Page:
Possession is probably the most difficult but unique book I have ever read. A.S. Byatt is obviously very talented and much deserving of the Booker Prize. Possession is truly a tour-de-force of many facets, although the writing style and complexity of the story may be a bit much for some.
Roland Michell, an academic and researcher of the 19th century poet, Randolph Henry Ash, has stumbled across something that could change the very foundation of his research: two drafts of a letter that Ash sent to a mysterious woman, who later is found to be another poet, Christabel LaMotte. Roland enlists the help of the LaMotte scholar, Maud Bailey, to fit the puzzle pieces together. The fact that Ash is married and LaMotte a supposed lesbian and feminist makes this journey of discovery one that will change the face of history as they've known it. And as their research takes them further along, the mystery and suspense builds, letter by letter, until the fascinating climax at the novel's end.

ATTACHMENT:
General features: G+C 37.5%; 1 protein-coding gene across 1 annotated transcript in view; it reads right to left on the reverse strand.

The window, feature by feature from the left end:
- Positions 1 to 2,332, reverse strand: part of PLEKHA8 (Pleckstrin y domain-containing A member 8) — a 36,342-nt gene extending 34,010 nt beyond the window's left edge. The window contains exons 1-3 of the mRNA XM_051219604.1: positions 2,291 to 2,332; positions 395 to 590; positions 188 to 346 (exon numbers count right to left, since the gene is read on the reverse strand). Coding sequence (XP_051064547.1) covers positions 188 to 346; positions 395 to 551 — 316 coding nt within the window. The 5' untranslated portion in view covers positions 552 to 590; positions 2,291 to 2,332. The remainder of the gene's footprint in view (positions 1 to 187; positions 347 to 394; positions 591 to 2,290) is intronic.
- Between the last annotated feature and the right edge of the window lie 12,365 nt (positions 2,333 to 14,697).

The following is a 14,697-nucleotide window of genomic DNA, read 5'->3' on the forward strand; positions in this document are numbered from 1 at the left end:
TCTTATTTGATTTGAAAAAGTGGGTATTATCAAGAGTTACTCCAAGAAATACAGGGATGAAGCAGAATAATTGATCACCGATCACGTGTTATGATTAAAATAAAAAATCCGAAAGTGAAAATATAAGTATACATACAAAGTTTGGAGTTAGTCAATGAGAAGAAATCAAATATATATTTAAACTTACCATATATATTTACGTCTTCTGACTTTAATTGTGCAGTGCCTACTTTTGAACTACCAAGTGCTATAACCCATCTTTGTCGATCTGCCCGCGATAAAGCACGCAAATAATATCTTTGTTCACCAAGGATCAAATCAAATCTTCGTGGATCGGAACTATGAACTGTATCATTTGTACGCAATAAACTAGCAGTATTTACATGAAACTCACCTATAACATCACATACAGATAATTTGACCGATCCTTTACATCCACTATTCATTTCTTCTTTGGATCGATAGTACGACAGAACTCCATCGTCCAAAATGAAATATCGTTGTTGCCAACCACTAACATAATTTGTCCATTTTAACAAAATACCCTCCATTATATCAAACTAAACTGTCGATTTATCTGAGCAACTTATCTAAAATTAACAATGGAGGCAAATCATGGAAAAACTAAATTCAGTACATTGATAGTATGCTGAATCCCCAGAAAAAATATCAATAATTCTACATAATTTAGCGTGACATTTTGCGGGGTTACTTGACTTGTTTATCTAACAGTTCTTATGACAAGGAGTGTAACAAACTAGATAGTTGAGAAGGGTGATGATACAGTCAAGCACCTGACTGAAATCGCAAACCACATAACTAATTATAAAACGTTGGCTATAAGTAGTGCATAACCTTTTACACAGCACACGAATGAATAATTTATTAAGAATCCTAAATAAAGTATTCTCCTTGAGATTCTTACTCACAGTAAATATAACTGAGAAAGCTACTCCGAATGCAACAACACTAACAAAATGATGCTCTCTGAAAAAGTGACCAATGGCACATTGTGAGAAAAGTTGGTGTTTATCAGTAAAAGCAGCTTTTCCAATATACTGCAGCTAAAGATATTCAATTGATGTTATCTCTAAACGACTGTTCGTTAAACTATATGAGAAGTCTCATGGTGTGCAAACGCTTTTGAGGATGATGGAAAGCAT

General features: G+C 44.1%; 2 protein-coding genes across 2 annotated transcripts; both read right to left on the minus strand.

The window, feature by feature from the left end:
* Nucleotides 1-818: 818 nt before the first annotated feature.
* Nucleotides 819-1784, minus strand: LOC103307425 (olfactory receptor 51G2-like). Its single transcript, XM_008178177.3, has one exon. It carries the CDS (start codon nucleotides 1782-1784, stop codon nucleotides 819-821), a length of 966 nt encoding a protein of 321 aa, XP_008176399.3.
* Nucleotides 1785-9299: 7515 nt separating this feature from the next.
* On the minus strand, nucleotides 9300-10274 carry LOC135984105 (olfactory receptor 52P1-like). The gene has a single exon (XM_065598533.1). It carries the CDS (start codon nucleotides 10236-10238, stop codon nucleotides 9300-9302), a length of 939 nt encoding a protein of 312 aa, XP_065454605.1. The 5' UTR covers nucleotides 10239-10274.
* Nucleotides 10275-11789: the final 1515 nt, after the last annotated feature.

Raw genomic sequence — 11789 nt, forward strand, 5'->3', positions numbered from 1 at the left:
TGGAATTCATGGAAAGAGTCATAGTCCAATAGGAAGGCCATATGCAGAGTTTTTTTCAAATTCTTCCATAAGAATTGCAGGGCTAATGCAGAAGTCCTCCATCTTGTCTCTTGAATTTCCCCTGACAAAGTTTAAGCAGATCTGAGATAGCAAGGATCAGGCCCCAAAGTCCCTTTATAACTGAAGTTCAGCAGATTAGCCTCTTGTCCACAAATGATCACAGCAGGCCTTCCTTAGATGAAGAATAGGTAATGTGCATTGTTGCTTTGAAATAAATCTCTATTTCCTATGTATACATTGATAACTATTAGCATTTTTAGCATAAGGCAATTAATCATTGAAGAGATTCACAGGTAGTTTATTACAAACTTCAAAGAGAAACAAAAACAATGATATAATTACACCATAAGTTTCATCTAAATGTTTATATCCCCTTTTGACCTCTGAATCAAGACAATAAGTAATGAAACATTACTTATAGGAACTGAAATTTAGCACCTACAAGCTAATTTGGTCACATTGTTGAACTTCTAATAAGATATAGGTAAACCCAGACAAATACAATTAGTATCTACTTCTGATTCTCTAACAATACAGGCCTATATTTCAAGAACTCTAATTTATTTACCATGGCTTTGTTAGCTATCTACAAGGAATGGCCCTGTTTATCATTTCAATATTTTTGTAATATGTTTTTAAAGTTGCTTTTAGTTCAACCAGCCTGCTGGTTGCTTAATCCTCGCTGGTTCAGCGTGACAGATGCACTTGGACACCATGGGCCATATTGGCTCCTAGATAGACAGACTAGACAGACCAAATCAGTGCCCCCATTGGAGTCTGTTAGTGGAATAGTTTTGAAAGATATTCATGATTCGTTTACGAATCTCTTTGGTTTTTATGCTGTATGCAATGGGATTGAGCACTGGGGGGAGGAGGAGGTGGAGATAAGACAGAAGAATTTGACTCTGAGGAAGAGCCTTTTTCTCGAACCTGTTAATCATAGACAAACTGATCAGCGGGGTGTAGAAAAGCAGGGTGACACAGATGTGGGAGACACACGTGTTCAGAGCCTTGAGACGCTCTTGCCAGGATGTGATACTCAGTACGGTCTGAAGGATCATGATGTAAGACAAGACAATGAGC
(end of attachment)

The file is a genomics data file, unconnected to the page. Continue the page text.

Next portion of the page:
This book, regardless of its stunning display of talent, will not be for everyone. It took me on a roller coaster ride throughout with its high and low points as my interest in the story waxed and waned. Interspersed with poetry, diary entries, letters, and passages from books makes Possession a very unique and creative novel; however, these things which make it unique also has the capacity to tear it down -- some of the poetry could have been left out, and the letters, albeit important to the story, were at times laborous.
Possession is a literature buff's dream novel. Reader's who enjoy 19th century British literature and can actually understand poetry of that century will get more out of this novel than I did. Throughout my reading, my rating hovered between 3 and 4 stars, but decided to round up simply for the fact that Possession is truly a novel of dynamic proportions. It'll just take me a second read-around to understand it better.